by Jered Weber-Johnson and Emily Wachner
Jered: The genesis for Gathering2013 came in 1997 at Gathering the Next Generation (GTNG), the first national convening of GenX clergy in the Episcopal Church. One of the original conveners, Christopher Martin, invited the then almost 300 GenX Episcopal priests. More than half of them accepted, connections were created, and the church changed. Over 20 years later, Christopher invited four more of us to plan and convene a new gathering, one that would include both GenX and Millennial priests. Our goal: invite bright, entrepreneurial, and interesting individuals from these two generations for a four-day peer-led gathering in the Rockies. In addition to Christopher, the team of conveners included Amy McCreath, Jennifer Baskerville-Burrows, Emily Wachner, and me, Jered Weber-Johnson. With a generous grant from Trinity Wall Street, we were able to invite over a hundred GenX and Millennial priests and bishops – eighty-seven came.
Emily and I were tasked with facilitation, and, we can assure you, few things are more terrifying than leading a cohort of your peers – particularly when those peers are priests (priests being notorious conference connoisseurs and fussy about facilitation).
Emily: Jered and I felt deeply that, like most other priests, GenXers and Millennials were hungry for inspiration and connection; we trusted that, if we could achieve those goals, some kind of movement towards change would naturally emerge, but we weren’t sure what kind of change – we had no agenda other than leading the group to where its heart already wanted to go.
We were aware that conversations centered around dissatisfaction could easily lead a group of church-nerds to sink down into an unproductive week of complaining, and we knew that the success of the conference hinged upon our ability to facilitate a hopeful conversation that was also introspective for each attendee.
Back in 1997, when the GenXers first gathered, they were a marginalized group that was (and still is) statistically underrepresented in the church. The cohort that emerged from that first gathering sought to change the church from without – and, as Jered noted, successfully did so. A surge in young vocations followed that gathering, and movements like The Micah Project were a direct result of GTNG.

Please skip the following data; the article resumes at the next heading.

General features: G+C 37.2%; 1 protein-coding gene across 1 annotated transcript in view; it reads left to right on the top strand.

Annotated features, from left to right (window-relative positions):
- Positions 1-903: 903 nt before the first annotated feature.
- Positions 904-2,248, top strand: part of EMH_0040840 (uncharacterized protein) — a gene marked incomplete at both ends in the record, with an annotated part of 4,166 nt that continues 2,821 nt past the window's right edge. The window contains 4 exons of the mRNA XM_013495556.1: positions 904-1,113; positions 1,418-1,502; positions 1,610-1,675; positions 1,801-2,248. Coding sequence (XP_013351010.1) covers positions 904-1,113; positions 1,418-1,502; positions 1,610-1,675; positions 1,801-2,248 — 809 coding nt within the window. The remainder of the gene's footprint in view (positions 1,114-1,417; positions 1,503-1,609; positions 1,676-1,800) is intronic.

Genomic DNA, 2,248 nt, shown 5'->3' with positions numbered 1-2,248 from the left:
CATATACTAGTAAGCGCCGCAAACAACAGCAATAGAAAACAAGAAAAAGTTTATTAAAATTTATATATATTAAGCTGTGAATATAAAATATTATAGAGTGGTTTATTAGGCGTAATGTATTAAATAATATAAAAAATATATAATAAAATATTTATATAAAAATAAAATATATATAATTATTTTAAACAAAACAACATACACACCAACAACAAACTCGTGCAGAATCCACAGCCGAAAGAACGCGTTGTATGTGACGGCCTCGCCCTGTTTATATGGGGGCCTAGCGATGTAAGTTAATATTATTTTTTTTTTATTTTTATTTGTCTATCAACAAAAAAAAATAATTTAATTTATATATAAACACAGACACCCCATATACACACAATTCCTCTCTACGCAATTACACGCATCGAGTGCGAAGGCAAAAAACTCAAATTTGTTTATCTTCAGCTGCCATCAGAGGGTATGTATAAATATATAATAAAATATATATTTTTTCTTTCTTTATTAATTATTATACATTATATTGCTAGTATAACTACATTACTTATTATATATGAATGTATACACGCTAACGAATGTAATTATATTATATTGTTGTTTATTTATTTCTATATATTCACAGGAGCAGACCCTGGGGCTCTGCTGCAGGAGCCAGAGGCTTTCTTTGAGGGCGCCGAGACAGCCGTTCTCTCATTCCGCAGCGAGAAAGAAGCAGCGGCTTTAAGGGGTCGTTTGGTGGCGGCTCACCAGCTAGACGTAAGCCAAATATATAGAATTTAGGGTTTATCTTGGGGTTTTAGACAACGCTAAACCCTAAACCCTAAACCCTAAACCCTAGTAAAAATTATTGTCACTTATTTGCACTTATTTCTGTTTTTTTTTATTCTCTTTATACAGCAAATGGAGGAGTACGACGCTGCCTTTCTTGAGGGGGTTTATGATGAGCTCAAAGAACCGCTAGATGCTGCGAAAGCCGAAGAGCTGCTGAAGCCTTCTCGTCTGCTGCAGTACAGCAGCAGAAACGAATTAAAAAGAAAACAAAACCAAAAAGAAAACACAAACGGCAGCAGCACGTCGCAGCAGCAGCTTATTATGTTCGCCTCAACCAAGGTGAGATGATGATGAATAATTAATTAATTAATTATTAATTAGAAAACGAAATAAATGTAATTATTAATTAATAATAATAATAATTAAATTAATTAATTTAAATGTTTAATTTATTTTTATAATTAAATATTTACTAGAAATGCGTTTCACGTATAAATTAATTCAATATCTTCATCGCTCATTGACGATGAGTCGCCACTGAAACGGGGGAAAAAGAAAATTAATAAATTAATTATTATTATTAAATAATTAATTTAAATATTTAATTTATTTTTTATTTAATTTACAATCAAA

That said, Jered and I both felt it was important that, if we were going to talk about changing the church at this conference, we had to do so from an insider’s perspective. Our attendees included bishops, cathedral deans, many rectors of prominent Episcopal parishes, and leaders of major church institutions. This time, as we said, the call (for change) was coming from inside the house.
Jered: We strongly believed that we needed a process which would enable us to find a common voice. I was sure Public Narrative could get us there. Emily and I and our co-conveners listened carefully to the stories being told. Through those stories we heard that, far more than demographics, what clearly connected us and powerfully bound us together were a common set of values. As we look back at the conversation started at GTNG in 1997, the values bear a striking resemblance – the centrality of connection and community through the body of Christ, the importance of confronting culture as a part of Christian witness, the desire to live and minister without fear, the yearning to live faithfully within and out of brokenness, as well as a hunger for personal and corporate transformation rooted in the gospel. And, above and over all of this, the abiding sense that what most unites us is the work of witnessing Jesus, of being connected and connecting others in this sinful and broken world, to a life-giving relationship with Jesus.